It appears that Saudi Arabia is saying "enough is enough" when it comes to the correction in crude oil and wants to set the record straight, just one day after an unscheduled Joint Ministerial Monitoring Committee with all the OPEC and Non-OPEC conspirators, Saudi Arabia wanted the market to know that they were not flooding the market with oil.
If you want 11 million reasons to be optimistic about America, you might want to start with counting barrels of crude oil. The Energy Information Administration (EIA) reported that U.S. crude oil production exceeded 11 million barrels a day for the first time in history. Not too many years ago, that would have seemed to have been impossible by many who lacked the imagination and drive of those in the U.S. energy industry.
Fed Chairman Jerome Powell’s testimony took its toll on crude oil, and a bearish report from the American Petroleum Institute (API) isn’t helping either. The Fed chairman caused the dollar to soar which pressured many commodities as he told the Senate Banking Committee that "Several years” of strong jobs, low inflation still ahead of us."
Asian equities fell on Tuesday after crude oil prices tumbled by more than 4.6% during the previous session, following reports that Saudi Arabia has offered additional crude supplies to some of its Asian customers and that the U.S. may release some of its strategic petroleum reserves to bring prices down.
Crude prices got whacked on oil supply, real and imagined. Talk of futures strategic petroleum reserve releases along with signs of real increases of production in some OPEC countries sent oil into the basement. Weak economic data out of China and some warnings about trade wars by the International Monetary Fund did not help and it overshadowed the reality that U.S. oil supplies will probably fall dramatically again this week.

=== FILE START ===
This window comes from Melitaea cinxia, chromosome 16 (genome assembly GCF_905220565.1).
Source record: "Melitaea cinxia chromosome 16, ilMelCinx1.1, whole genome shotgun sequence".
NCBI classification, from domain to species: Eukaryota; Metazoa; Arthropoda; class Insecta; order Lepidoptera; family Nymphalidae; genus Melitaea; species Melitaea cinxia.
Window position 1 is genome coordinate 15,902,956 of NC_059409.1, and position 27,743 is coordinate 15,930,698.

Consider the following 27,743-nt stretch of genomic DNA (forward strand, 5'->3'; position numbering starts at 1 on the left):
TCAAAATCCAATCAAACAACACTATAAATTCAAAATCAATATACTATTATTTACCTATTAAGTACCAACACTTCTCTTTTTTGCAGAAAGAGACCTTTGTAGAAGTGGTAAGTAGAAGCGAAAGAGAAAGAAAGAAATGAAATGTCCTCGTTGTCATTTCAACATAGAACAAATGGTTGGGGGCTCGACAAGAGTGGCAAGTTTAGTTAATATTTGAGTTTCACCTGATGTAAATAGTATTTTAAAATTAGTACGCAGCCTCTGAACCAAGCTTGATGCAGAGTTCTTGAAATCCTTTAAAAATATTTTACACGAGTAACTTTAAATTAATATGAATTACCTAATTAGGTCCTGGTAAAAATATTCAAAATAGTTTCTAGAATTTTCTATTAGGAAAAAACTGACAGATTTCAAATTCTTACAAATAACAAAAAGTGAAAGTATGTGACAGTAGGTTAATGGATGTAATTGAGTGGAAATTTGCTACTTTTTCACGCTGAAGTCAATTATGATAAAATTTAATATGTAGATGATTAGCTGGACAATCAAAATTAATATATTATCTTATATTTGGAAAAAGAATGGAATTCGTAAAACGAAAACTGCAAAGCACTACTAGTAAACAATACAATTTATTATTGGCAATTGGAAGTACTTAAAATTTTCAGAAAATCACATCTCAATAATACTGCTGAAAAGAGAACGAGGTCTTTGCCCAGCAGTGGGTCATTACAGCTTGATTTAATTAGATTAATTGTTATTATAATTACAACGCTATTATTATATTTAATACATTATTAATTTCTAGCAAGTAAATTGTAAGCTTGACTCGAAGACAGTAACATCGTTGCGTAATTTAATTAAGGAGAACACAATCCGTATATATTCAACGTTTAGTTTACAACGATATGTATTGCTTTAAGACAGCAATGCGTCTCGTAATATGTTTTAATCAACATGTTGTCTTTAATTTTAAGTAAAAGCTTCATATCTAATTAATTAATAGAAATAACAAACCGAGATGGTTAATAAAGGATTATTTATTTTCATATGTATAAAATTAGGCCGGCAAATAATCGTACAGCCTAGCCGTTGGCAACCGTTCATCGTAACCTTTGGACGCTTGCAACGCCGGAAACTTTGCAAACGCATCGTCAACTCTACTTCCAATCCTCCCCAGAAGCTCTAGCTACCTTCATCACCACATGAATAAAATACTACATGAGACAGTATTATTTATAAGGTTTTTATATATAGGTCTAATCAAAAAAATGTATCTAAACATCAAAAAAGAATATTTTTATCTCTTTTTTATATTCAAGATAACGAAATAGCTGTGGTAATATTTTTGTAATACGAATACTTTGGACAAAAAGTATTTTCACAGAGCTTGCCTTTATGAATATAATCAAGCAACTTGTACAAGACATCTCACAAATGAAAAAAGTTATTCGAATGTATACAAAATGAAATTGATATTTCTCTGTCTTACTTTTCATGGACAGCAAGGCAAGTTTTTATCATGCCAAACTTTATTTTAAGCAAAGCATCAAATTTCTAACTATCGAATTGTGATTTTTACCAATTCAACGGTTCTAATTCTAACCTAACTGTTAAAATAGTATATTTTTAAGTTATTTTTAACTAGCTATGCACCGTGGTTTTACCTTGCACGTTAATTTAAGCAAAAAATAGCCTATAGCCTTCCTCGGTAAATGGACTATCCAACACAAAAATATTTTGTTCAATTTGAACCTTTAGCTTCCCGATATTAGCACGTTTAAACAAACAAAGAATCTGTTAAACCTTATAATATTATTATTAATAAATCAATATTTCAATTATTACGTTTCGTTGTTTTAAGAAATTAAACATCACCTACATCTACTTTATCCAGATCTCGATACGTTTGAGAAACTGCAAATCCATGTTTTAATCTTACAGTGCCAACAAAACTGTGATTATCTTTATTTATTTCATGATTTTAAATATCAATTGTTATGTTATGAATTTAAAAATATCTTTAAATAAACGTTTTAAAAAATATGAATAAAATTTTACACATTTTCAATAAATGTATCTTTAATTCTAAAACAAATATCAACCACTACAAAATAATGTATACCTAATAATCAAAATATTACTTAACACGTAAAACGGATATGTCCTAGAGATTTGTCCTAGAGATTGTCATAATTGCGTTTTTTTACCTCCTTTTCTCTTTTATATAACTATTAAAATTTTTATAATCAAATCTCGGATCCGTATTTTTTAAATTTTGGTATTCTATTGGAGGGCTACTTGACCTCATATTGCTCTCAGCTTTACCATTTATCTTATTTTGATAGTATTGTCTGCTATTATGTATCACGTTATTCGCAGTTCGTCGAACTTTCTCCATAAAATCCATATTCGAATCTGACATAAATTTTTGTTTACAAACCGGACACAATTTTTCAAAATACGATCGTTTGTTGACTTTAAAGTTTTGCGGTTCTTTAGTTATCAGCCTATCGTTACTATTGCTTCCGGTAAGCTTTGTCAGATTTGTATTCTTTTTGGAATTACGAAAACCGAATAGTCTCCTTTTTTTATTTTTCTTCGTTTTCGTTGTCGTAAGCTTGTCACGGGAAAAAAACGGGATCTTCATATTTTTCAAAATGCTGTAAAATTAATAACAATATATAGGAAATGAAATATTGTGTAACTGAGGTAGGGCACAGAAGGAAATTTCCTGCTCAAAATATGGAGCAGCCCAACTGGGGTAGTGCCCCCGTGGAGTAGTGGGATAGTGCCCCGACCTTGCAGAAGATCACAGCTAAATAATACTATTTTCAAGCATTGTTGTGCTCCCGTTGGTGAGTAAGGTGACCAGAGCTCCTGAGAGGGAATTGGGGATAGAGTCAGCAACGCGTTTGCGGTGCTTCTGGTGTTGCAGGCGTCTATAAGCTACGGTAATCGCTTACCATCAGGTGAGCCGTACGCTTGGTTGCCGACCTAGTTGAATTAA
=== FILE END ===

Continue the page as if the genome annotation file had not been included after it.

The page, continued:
Today’s meeting between President Trump and Russian President Putin is more symbolic than anything. Sanctions, the U.S election meddling and Syria are expected topics, but we are unlikely to find real substance coming from this headline-grabbing summit. Earnings and economic data are the headlines we are paying attention to most closely this morning.
The world’s oil-consuming nations are showing growing unease about the rapidly tightening global crude oil market and are considering releasing oil from their strategic petroleum reserves. On Friday, Bloomberg News reported that the Trump Administration is reviewing options ranging from a 5 million-barrel test sale to the release of 30 million barrels from its oil reserve to cool pump prices ahead of congressional elections in November and as sanctions on Iran are due to snap back.
Expect more crude oil price volatility as the global oil market can flip from a global supply surplus to a global supply deficit at the drop of a hat. The market is trying to assess whether more sources of oil will get us to the point where daily global oil production is once again ahead of our daily consumption. So far it has not.